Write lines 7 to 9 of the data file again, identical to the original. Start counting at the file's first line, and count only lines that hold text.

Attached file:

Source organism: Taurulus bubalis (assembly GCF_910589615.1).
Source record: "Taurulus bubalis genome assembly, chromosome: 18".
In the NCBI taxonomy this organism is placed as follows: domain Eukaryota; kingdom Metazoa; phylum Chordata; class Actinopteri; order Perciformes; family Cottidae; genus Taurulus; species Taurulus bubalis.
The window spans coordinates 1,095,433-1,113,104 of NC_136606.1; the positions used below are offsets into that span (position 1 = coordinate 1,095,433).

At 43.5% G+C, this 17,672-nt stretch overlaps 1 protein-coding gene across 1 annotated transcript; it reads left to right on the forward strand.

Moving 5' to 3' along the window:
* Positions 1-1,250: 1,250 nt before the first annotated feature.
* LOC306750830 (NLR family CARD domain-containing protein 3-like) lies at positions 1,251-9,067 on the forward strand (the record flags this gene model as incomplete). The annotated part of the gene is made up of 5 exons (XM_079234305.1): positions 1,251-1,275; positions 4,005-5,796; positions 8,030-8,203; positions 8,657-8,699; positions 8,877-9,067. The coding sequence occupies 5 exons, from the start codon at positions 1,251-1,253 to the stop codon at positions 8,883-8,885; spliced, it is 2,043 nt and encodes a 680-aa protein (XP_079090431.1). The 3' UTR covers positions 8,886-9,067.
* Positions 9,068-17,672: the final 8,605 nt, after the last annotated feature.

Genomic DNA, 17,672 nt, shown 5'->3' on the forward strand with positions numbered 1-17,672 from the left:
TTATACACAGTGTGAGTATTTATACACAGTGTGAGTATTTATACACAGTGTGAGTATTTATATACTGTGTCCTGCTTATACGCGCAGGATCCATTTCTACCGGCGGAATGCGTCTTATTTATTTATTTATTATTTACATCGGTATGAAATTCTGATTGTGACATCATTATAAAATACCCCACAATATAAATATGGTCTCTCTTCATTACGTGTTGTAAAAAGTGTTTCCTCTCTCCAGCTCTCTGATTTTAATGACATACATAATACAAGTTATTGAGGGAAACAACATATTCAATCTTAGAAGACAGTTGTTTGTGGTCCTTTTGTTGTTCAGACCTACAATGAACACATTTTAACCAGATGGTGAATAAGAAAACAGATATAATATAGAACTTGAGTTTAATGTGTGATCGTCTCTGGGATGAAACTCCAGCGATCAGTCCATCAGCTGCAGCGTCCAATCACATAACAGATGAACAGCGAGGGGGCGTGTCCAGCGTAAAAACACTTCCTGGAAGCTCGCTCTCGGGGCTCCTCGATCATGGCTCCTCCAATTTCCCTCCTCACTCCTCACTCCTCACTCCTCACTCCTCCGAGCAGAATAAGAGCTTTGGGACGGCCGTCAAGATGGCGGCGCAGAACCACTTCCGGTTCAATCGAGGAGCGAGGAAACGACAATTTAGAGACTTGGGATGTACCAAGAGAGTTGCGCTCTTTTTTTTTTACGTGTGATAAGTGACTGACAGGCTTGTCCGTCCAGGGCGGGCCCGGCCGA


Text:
* Positions 1-1,250: 1,250 nt before the first annotated feature.
* LOC306750830 (NLR family CARD domain-containing protein 3-like) lies at positions 1,251-9,067 on the forward strand (the record flags this gene model as incomplete). The annotated part of the gene is made up of 5 exons (XM_079234305.1): positions 1,251-1,275; positions 4,005-5,796; positions 8,030-8,203; positions 8,657-8,699; positions 8,877-9,067. The coding sequence occupies 5 exons, from the start codon at positions 1,251-1,253 to the stop codon at positions 8,883-8,885; spliced, it is 2,043 nt and encodes a 680-aa protein (XP_079090431.1). The 3' UTR covers positions 8,886-9,067.
* Positions 9,068-17,672: the final 8,605 nt, after the last annotated feature.